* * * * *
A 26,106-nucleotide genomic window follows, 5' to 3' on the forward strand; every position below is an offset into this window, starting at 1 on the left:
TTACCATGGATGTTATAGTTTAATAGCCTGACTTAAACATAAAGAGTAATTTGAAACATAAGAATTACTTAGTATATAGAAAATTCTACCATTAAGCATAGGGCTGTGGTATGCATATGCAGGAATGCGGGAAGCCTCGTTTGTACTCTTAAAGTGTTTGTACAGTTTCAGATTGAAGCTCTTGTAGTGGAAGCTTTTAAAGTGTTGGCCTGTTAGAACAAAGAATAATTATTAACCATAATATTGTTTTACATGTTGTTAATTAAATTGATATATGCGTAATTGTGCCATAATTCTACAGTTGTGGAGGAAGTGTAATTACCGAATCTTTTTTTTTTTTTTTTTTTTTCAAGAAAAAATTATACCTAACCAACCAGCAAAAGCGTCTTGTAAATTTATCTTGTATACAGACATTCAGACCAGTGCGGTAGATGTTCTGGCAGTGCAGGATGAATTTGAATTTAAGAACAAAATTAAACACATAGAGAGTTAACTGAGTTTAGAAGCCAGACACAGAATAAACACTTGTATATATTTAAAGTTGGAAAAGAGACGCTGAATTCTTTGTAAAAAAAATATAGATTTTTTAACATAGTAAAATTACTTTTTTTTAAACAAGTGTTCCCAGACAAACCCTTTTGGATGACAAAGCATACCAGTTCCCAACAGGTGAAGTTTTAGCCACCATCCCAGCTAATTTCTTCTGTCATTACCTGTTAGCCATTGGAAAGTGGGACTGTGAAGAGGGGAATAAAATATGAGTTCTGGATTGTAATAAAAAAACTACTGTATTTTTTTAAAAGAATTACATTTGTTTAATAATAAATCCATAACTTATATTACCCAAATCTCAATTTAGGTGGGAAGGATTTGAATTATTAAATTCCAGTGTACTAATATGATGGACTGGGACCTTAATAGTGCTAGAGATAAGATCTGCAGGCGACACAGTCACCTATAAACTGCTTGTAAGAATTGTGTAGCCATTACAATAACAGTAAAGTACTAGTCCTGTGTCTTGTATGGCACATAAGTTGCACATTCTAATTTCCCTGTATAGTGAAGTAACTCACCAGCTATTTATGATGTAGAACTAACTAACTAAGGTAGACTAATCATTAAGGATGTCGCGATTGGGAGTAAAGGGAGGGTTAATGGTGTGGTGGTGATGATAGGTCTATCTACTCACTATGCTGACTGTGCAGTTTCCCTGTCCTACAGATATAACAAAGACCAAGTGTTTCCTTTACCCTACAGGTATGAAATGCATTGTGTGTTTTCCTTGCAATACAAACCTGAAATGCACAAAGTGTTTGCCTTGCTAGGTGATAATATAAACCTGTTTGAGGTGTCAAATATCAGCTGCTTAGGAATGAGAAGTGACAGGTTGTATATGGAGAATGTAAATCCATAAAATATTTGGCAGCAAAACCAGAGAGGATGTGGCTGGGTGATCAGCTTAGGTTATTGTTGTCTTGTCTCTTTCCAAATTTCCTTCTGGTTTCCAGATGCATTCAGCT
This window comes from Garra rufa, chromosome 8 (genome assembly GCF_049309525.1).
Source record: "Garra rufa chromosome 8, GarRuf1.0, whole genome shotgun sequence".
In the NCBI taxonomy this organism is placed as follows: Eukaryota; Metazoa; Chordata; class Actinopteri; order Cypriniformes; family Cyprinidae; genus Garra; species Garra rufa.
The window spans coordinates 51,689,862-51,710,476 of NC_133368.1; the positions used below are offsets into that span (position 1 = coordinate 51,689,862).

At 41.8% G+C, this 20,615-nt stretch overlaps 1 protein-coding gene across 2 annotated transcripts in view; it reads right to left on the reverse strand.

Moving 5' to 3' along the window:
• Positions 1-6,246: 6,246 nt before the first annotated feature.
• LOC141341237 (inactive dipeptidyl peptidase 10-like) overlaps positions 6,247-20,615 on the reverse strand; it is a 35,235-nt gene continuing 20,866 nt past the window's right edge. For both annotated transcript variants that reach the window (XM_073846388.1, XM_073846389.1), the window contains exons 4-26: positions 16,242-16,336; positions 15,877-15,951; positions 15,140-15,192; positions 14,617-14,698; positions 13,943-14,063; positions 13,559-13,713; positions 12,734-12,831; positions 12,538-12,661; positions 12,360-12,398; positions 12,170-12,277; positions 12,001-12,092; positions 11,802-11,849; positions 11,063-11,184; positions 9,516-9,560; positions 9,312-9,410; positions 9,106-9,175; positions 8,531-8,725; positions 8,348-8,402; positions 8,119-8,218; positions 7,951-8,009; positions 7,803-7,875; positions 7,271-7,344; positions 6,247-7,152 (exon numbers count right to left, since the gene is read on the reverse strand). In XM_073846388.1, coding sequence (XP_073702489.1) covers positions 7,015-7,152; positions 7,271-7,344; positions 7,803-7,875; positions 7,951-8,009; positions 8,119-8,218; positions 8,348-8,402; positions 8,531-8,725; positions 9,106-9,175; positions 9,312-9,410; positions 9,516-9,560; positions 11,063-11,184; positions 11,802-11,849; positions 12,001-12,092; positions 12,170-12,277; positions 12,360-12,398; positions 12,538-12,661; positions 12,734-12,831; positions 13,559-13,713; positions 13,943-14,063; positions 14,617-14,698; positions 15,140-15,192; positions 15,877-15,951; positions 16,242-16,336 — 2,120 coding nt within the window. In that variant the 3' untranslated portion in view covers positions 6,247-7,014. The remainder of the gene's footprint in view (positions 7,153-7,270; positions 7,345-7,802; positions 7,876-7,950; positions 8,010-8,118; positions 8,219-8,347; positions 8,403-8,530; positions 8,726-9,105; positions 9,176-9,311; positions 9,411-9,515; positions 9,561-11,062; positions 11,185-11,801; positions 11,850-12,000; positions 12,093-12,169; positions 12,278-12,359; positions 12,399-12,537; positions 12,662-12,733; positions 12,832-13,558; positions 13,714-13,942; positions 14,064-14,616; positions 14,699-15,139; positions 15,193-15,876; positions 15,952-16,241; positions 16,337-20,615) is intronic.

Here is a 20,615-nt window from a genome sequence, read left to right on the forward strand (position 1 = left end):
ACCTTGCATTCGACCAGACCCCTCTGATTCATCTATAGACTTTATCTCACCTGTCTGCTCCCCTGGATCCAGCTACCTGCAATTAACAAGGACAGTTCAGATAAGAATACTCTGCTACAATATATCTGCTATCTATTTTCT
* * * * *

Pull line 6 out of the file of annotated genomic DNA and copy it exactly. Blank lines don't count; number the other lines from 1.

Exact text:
The window spans coordinates 51,689,862-51,710,476 of NC_133368.1; the positions used below are offsets into that span (position 1 = coordinate 51,689,862).